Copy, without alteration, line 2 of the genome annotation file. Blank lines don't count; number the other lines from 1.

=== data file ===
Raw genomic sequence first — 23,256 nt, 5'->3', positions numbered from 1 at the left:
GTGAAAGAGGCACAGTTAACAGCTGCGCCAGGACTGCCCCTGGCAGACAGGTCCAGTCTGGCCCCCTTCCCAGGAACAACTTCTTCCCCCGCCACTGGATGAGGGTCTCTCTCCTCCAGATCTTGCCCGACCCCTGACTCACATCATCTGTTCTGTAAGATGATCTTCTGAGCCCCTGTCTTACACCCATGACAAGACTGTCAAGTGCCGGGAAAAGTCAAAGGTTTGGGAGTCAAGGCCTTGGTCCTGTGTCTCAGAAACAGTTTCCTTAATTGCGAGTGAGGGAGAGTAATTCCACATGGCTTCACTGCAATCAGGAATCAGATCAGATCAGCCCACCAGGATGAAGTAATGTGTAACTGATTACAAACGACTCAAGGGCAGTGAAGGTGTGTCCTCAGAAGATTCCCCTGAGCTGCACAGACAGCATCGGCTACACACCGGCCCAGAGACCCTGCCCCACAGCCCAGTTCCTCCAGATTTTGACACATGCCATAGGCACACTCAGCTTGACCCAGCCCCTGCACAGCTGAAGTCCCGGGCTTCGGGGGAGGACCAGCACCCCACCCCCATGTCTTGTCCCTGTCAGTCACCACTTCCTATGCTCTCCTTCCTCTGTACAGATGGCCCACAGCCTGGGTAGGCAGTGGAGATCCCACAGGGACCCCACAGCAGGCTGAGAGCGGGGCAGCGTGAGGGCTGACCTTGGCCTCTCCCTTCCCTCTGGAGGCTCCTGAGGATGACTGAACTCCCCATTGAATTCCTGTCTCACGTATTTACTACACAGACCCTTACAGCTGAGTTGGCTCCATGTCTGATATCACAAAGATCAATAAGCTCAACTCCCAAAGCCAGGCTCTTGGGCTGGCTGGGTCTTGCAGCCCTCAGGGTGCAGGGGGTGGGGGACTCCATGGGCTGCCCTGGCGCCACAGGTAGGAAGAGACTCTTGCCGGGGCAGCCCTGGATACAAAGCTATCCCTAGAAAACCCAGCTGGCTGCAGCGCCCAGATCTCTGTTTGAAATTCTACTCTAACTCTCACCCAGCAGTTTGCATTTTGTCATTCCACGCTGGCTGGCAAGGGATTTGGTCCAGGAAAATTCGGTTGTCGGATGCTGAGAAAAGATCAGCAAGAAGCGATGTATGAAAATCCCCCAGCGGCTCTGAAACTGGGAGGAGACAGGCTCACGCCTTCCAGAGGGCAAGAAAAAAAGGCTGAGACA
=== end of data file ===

GTGAAAGAGGCACAGTTAACAGCTGCGCCAGGACTGCCCCTGGCAGACAGGTCCAGTCTGGCCCCCTTCCCAGGAACAACTTCTTCCCCCGCCACTGGATGAGGGTCTCTCTCCTCCAGATCTTGCCCGACCCCTGACTCACATCATCTGTTCTGTAAGATGATCTTCTGAGCCCCTGTCTTACACCCATGACAAGACTGTCAAGTGCCGGGAAAAGTCAAAGGTTTGGGAGTCAAGGCCTTGGTCCTGTGTCTCAGAAACAGTTTCCTTAATTGCGAGTGAGGGAGAGTAATTCCACATGGCTTCACTGCAATCAGGAATCAGATCAGATCAGCCCACCAGGATGAAGTAATGTGTAACTGATTACAAACGACTCAAGGGCAGTGAAGGTGTGTCCTCAGAAGATTCCCCTGAGCTGCACAGACAGCATCGGCTACACACCGGCCCAGAGACCCTGCCCCACAGCCCAGTTCCTCCAGATTTTGACACATGCCATAGGCACACTCAGCTTGACCCAGCCCCTGCACAGCTGAAGTCCCGGGCTTCGGGGGAGGACCAGCACCCCACCCCCATGTCTTGTCCCTGTCAGTCACCACTTCCTATGCTCTCCTTCCTCTGTACAGATGGCCCACAGCCTGGGTAGGCAGTGGAGATCCCACAGGGACCCCACAGCAGGCTGAGAGCGGGGCAGCGTGAGGGCTGACCTTGGCCTCTCCCTTCCCTCTGGAGGCTCCTGAGGATGACTGAACTCCCCATTGAATTCCTGTCTCACGTATTTACTACACAGACCCTTACAGCTGAGTTGGCTCCATGTCTGATATCACAAAGATCAATAAGCTCAACTCCCAAAGCCAGGCTCTTGGGCTGGCTGGGTCTTGCAGCCCTCAGGGTGCAGGGGGTGGGGGACTCCATGGGCTGCCCTGGCGCCACAGGTAGGAAGAGACTCTTGCCGGGGCAGCCCTGGATACAAAGCTATCCCTAGAAAACCCAGCTGGCTGCAGCGCCCAGATCTCTGTTTGAAATTCTACTCTAACTCTCACCCAGCAGTTTGCATTTTGTCATTCCACGCTGGCTGGCAAGGGATTTGGTCCAGGAAAATTCGGTTGTCGGATGCTGAGAAAAGATCAGCAAGAAGCGATGTATGAAAATCCCCCAGCGGCTCTGAAACTGGGAGGAGACAGGCTCACGCCTTCCAGAGGGCAAGAAAAAAAGGCTGAGACA